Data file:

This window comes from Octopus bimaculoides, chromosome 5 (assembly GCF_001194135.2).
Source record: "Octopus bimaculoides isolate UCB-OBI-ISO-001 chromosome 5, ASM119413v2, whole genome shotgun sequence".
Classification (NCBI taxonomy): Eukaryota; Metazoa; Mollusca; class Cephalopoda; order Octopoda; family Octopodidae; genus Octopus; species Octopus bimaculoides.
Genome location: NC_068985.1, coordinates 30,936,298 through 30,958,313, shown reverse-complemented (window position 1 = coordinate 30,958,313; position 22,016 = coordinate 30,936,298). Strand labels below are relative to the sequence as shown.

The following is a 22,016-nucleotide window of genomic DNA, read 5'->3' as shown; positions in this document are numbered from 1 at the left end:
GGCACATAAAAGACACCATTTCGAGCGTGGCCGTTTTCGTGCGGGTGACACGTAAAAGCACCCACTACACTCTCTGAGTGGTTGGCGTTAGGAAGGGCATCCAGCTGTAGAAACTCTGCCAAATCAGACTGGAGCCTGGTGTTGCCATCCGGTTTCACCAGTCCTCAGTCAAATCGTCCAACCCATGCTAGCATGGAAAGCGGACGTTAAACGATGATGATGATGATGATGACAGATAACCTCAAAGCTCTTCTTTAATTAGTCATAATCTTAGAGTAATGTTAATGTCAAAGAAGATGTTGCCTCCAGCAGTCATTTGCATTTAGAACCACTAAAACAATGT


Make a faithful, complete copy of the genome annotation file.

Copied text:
This window comes from Octopus bimaculoides, chromosome 5 (assembly GCF_001194135.2).
Source record: "Octopus bimaculoides isolate UCB-OBI-ISO-001 chromosome 5, ASM119413v2, whole genome shotgun sequence".
Classification (NCBI taxonomy): Eukaryota; Metazoa; Mollusca; class Cephalopoda; order Octopoda; family Octopodidae; genus Octopus; species Octopus bimaculoides.
Genome location: NC_068985.1, coordinates 30,936,298 through 30,958,313, shown reverse-complemented (window position 1 = coordinate 30,958,313; position 22,016 = coordinate 30,936,298). Strand labels below are relative to the sequence as shown.

The following is a 22,016-nucleotide window of genomic DNA, read 5'->3' as shown; positions in this document are numbered from 1 at the left end:
GGCACATAAAAGACACCATTTCGAGCGTGGCCGTTTTCGTGCGGGTGACACGTAAAAGCACCCACTACACTCTCTGAGTGGTTGGCGTTAGGAAGGGCATCCAGCTGTAGAAACTCTGCCAAATCAGACTGGAGCCTGGTGTTGCCATCCGGTTTCACCAGTCCTCAGTCAAATCGTCCAACCCATGCTAGCATGGAAAGCGGACGTTAAACGATGATGATGATGATGATGACAGATAACCTCAAAGCTCTTCTTTAATTAGTCATAATCTTAGAGTAATGTTAATGTCAAAGAAGATGTTGCCTCCAGCAGTCATTTGCATTTAGAACCACTAAAACAATGT